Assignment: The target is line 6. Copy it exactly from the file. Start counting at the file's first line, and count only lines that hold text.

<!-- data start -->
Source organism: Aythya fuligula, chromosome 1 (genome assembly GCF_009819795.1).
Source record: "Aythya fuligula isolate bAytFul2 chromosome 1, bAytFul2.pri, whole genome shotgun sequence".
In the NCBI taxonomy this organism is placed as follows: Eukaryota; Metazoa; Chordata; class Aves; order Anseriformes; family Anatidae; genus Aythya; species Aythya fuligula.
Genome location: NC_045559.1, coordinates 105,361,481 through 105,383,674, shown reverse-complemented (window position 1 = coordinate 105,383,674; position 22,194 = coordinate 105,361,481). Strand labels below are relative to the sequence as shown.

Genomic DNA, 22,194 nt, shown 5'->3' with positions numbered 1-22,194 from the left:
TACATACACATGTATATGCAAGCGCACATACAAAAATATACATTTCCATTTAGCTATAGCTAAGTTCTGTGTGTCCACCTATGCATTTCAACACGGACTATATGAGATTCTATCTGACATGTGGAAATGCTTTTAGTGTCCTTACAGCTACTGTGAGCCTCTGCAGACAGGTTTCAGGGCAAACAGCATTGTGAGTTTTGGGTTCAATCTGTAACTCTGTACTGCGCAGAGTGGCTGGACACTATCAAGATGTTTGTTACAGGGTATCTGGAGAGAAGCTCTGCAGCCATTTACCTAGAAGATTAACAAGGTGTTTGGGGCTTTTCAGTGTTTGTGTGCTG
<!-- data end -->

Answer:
TACATACACATGTATATGCAAGCGCACATACAAAAATATACATTTCCATTTAGCTATAGCTAAGTTCTGTGTGTCCACCTATGCATTTCAACACGGACTATATGAGATTCTATCTGACATGTGGAAATGCTTTTAGTGTCCTTACAGCTACTGTGAGCCTCTGCAGACAGGTTTCAGGGCAAACAGCATTGTGAGTTTTGGGTTCAATCTGTAACTCTGTACTGCGCAGAGTGGCTGGACACTATCAAGATGTTTGTTACAGGGTATCTGGAGAGAAGCTCTGCAGCCATTTACCTAGAAGATTAACAAGGTGTTTGGGGCTTTTCAGTGTTTGTGTGCTG